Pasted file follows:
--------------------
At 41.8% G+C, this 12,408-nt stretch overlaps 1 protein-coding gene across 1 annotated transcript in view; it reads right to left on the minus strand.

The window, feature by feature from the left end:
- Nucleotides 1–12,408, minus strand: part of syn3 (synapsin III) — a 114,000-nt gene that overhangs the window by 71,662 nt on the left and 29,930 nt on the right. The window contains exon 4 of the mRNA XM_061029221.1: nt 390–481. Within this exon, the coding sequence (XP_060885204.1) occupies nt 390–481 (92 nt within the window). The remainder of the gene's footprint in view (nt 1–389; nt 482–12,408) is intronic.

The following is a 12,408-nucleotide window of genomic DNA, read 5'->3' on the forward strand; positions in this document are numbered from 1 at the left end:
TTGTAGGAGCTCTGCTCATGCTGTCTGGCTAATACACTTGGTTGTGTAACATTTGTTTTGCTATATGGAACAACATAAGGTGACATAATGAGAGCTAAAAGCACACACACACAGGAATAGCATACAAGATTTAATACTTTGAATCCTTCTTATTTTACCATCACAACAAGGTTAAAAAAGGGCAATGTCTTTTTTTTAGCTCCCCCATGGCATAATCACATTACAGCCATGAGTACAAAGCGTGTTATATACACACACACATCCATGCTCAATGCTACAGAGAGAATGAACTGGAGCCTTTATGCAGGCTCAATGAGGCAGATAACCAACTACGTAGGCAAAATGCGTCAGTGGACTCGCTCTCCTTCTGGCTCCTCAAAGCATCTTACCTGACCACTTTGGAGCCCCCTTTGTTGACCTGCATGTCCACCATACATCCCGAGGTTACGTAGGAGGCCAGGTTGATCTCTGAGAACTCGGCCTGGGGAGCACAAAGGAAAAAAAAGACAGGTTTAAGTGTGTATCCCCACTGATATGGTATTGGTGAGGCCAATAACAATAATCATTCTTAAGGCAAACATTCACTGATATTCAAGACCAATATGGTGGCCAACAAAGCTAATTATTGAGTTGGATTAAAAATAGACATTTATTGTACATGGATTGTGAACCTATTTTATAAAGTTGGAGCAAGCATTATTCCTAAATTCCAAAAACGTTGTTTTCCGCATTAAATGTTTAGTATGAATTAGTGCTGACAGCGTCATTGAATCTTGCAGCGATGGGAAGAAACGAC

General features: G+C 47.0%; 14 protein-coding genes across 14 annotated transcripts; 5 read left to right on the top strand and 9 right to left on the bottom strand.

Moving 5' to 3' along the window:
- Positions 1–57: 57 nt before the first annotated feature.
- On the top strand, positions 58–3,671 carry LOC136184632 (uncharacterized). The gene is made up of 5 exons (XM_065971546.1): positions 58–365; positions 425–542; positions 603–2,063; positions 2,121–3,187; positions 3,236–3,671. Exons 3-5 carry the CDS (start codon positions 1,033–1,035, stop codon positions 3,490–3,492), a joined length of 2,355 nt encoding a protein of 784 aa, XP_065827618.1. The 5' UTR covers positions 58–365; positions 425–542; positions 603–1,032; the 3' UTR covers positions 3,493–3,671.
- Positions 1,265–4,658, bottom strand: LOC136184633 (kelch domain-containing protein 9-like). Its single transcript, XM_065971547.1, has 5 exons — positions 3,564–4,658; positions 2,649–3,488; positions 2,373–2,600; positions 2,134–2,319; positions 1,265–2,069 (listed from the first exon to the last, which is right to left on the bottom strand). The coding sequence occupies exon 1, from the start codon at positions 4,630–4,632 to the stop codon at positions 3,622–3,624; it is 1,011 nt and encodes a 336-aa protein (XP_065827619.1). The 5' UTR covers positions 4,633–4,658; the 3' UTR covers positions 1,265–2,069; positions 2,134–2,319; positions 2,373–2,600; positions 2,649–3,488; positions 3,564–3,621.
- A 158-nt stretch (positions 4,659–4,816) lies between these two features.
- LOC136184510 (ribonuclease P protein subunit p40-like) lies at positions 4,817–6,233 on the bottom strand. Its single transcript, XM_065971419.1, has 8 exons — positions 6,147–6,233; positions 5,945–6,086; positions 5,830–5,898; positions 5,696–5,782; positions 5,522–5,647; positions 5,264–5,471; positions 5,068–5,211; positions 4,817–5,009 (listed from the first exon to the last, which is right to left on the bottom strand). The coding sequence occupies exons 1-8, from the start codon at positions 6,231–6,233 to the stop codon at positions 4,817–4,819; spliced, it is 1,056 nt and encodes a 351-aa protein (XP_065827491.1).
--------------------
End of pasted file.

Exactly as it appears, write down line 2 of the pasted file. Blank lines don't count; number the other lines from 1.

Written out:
The window, feature by feature from the left end: